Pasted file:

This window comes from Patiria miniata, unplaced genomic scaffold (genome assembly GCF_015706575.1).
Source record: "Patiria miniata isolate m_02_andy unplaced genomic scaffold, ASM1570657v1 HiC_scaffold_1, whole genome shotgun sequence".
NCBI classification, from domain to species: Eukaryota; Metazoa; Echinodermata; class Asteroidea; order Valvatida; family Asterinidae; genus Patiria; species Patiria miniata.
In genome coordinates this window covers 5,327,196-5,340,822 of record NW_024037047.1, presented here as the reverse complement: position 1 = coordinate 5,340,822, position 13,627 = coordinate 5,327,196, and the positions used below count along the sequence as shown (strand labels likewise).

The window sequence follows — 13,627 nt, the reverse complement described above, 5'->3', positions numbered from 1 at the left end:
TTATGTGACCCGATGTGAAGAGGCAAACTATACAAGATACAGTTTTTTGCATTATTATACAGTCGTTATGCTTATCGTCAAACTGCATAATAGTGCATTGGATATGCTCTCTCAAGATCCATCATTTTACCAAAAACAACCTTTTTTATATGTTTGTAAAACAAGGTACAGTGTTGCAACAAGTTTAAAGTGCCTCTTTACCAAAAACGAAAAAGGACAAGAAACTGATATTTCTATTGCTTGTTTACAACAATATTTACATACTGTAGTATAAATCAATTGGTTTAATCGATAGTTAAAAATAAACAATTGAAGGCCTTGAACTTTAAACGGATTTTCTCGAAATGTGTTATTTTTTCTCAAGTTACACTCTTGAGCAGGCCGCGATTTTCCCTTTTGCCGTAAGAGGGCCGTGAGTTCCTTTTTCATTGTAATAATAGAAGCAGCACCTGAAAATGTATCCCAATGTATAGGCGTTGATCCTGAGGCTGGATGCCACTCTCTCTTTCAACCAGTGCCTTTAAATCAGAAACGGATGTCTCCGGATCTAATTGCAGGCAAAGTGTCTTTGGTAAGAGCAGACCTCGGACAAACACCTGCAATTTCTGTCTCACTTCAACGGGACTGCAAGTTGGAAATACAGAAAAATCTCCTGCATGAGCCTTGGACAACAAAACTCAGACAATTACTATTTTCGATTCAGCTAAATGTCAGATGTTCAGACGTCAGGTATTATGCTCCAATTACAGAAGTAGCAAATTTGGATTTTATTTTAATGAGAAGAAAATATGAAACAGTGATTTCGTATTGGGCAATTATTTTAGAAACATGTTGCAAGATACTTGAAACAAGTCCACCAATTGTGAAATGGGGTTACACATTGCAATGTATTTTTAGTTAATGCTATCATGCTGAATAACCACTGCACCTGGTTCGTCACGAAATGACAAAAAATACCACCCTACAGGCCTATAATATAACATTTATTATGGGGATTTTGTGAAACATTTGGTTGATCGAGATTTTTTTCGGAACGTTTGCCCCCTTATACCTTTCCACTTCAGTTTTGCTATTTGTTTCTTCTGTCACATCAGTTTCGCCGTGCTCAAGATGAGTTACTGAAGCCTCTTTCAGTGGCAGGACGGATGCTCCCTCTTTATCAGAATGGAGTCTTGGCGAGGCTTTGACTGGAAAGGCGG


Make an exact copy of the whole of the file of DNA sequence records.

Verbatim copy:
This window comes from Patiria miniata, unplaced genomic scaffold (genome assembly GCF_015706575.1).
Source record: "Patiria miniata isolate m_02_andy unplaced genomic scaffold, ASM1570657v1 HiC_scaffold_1, whole genome shotgun sequence".
NCBI classification, from domain to species: Eukaryota; Metazoa; Echinodermata; class Asteroidea; order Valvatida; family Asterinidae; genus Patiria; species Patiria miniata.
In genome coordinates this window covers 5,327,196-5,340,822 of record NW_024037047.1, presented here as the reverse complement: position 1 = coordinate 5,340,822, position 13,627 = coordinate 5,327,196, and the positions used below count along the sequence as shown (strand labels likewise).

The window sequence follows — 13,627 nt, the reverse complement described above, 5'->3', positions numbered from 1 at the left end:
TTATGTGACCCGATGTGAAGAGGCAAACTATACAAGATACAGTTTTTTGCATTATTATACAGTCGTTATGCTTATCGTCAAACTGCATAATAGTGCATTGGATATGCTCTCTCAAGATCCATCATTTTACCAAAAACAACCTTTTTTATATGTTTGTAAAACAAGGTACAGTGTTGCAACAAGTTTAAAGTGCCTCTTTACCAAAAACGAAAAAGGACAAGAAACTGATATTTCTATTGCTTGTTTACAACAATATTTACATACTGTAGTATAAATCAATTGGTTTAATCGATAGTTAAAAATAAACAATTGAAGGCCTTGAACTTTAAACGGATTTTCTCGAAATGTGTTATTTTTTCTCAAGTTACACTCTTGAGCAGGCCGCGATTTTCCCTTTTGCCGTAAGAGGGCCGTGAGTTCCTTTTTCATTGTAATAATAGAAGCAGCACCTGAAAATGTATCCCAATGTATAGGCGTTGATCCTGAGGCTGGATGCCACTCTCTCTTTCAACCAGTGCCTTTAAATCAGAAACGGATGTCTCCGGATCTAATTGCAGGCAAAGTGTCTTTGGTAAGAGCAGACCTCGGACAAACACCTGCAATTTCTGTCTCACTTCAACGGGACTGCAAGTTGGAAATACAGAAAAATCTCCTGCATGAGCCTTGGACAACAAAACTCAGACAATTACTATTTTCGATTCAGCTAAATGTCAGATGTTCAGACGTCAGGTATTATGCTCCAATTACAGAAGTAGCAAATTTGGATTTTATTTTAATGAGAAGAAAATATGAAACAGTGATTTCGTATTGGGCAATTATTTTAGAAACATGTTGCAAGATACTTGAAACAAGTCCACCAATTGTGAAATGGGGTTACACATTGCAATGTATTTTTAGTTAATGCTATCATGCTGAATAACCACTGCACCTGGTTCGTCACGAAATGACAAAAAATACCACCCTACAGGCCTATAATATAACATTTATTATGGGGATTTTGTGAAACATTTGGTTGATCGAGATTTTTTTCGGAACGTTTGCCCCCTTATACCTTTCCACTTCAGTTTTGCTATTTGTTTCTTCTGTCACATCAGTTTCGCCGTGCTCAAGATGAGTTACTGAAGCCTCTTTCAGTGGCAGGACGGATGCTCCCTCTTTATCAGAATGGAGTCTTGGCGAGGCTTTGACTGGAAAGGCGG